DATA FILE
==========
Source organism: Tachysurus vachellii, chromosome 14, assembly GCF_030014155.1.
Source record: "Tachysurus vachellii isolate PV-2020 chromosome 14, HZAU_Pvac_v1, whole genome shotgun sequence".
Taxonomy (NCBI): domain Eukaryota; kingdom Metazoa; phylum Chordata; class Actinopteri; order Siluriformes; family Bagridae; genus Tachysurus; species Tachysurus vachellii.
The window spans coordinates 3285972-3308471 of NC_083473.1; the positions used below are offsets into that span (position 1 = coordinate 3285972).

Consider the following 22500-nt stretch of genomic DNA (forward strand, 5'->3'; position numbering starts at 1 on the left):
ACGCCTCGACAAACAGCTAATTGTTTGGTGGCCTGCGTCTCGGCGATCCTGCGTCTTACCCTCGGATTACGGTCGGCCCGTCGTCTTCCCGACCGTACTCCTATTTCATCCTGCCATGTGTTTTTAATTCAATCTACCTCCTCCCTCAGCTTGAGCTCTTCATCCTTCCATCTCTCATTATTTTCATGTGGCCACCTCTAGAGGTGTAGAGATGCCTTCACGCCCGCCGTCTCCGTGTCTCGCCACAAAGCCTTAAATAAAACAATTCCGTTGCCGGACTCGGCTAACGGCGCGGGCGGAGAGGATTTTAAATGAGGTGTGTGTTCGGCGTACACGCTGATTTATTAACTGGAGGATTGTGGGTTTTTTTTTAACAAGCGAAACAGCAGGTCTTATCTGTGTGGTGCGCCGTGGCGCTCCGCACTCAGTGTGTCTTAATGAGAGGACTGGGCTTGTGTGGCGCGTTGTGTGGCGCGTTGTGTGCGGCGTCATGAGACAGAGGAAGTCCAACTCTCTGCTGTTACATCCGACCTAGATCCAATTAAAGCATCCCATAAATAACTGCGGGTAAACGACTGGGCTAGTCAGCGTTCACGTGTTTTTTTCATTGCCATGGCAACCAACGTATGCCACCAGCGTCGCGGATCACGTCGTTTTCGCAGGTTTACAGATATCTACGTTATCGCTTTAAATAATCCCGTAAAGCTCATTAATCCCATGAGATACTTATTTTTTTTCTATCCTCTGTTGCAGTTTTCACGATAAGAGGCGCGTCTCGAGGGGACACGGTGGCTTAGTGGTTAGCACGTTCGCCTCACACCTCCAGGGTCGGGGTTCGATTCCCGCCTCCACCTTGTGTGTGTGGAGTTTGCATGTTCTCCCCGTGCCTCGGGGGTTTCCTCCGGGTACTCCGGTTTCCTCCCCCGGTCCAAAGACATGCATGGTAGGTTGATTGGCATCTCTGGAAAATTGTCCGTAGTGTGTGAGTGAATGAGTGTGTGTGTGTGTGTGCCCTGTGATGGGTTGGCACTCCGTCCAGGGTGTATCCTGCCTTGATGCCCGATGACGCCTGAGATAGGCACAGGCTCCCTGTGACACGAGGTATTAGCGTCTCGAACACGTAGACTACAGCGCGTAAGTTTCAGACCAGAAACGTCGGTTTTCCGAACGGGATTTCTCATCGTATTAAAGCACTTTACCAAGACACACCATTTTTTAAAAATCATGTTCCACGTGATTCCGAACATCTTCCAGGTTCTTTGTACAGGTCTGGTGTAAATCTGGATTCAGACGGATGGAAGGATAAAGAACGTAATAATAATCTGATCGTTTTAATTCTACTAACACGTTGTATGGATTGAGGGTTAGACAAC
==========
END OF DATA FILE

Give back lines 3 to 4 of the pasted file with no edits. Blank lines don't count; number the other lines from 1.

Taxonomy (NCBI): domain Eukaryota; kingdom Metazoa; phylum Chordata; class Actinopteri; order Siluriformes; family Bagridae; genus Tachysurus; species Tachysurus vachellii.
The window spans coordinates 3285972-3308471 of NC_083473.1; the positions used below are offsets into that span (position 1 = coordinate 3285972).